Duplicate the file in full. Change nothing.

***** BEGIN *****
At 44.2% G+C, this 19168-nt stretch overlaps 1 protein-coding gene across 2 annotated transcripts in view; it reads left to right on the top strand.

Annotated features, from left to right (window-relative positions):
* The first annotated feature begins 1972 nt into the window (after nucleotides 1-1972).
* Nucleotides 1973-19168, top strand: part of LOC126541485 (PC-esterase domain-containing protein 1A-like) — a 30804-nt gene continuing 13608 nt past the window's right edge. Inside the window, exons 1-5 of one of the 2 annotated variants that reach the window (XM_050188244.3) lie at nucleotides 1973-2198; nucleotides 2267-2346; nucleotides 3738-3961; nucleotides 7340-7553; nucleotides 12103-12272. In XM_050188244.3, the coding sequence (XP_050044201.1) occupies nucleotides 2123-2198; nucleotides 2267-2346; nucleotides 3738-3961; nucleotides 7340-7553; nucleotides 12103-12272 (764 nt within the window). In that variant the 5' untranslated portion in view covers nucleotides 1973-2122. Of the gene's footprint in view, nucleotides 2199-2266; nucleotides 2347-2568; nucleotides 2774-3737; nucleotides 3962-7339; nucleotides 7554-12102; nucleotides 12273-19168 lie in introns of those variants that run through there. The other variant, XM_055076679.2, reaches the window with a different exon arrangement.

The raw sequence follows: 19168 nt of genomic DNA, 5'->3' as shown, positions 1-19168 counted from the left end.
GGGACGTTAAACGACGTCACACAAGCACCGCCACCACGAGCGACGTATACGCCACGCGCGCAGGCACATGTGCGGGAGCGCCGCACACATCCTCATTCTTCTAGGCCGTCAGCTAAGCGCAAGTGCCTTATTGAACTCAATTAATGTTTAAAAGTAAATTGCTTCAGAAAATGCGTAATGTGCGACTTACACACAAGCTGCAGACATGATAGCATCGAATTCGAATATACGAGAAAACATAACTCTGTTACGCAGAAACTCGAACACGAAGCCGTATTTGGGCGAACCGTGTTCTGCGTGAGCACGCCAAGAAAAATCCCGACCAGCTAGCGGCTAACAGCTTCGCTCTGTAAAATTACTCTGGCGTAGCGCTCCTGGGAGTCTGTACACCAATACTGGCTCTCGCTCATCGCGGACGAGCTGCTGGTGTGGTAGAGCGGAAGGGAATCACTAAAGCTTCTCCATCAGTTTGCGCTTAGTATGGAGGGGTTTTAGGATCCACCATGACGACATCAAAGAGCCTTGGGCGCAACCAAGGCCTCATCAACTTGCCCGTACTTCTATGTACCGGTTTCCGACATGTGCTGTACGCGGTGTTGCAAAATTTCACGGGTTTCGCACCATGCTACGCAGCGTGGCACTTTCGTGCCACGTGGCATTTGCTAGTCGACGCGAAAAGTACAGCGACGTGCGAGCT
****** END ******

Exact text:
At 44.2% G+C, this 19168-nt stretch overlaps 1 protein-coding gene across 2 annotated transcripts in view; it reads left to right on the top strand.

Annotated features, from left to right (window-relative positions):
* The first annotated feature begins 1972 nt into the window (after nucleotides 1-1972).
* Nucleotides 1973-19168, top strand: part of LOC126541485 (PC-esterase domain-containing protein 1A-like) — a 30804-nt gene continuing 13608 nt past the window's right edge. Inside the window, exons 1-5 of one of the 2 annotated variants that reach the window (XM_050188244.3) lie at nucleotides 1973-2198; nucleotides 2267-2346; nucleotides 3738-3961; nucleotides 7340-7553; nucleotides 12103-12272. In XM_050188244.3, the coding sequence (XP_050044201.1) occupies nucleotides 2123-2198; nucleotides 2267-2346; nucleotides 3738-3961; nucleotides 7340-7553; nucleotides 12103-12272 (764 nt within the window). In that variant the 5' untranslated portion in view covers nucleotides 1973-2122. Of the gene's footprint in view, nucleotides 2199-2266; nucleotides 2347-2568; nucleotides 2774-3737; nucleotides 3962-7339; nucleotides 7554-12102; nucleotides 12273-19168 lie in introns of those variants that run through there. The other variant, XM_055076679.2, reaches the window with a different exon arrangement.

The raw sequence follows: 19168 nt of genomic DNA, 5'->3' as shown, positions 1-19168 counted from the left end.
GGGACGTTAAACGACGTCACACAAGCACCGCCACCACGAGCGACGTATACGCCACGCGCGCAGGCACATGTGCGGGAGCGCCGCACACATCCTCATTCTTCTAGGCCGTCAGCTAAGCGCAAGTGCCTTATTGAACTCAATTAATGTTTAAAAGTAAATTGCTTCAGAAAATGCGTAATGTGCGACTTACACACAAGCTGCAGACATGATAGCATCGAATTCGAATATACGAGAAAACATAACTCTGTTACGCAGAAACTCGAACACGAAGCCGTATTTGGGCGAACCGTGTTCTGCGTGAGCACGCCAAGAAAAATCCCGACCAGCTAGCGGCTAACAGCTTCGCTCTGTAAAATTACTCTGGCGTAGCGCTCCTGGGAGTCTGTACACCAATACTGGCTCTCGCTCATCGCGGACGAGCTGCTGGTGTGGTAGAGCGGAAGGGAATCACTAAAGCTTCTCCATCAGTTTGCGCTTAGTATGGAGGGGTTTTAGGATCCACCATGACGACATCAAAGAGCCTTGGGCGCAACCAAGGCCTCATCAACTTGCCCGTACTTCTATGTACCGGTTTCCGACATGTGCTGTACGCGGTGTTGCAAAATTTCACGGGTTTCGCACCATGCTACGCAGCGTGGCACTTTCGTGCCACGTGGCATTTGCTAGTCGACGCGAAAAGTACAGCGACGTGCGAGCT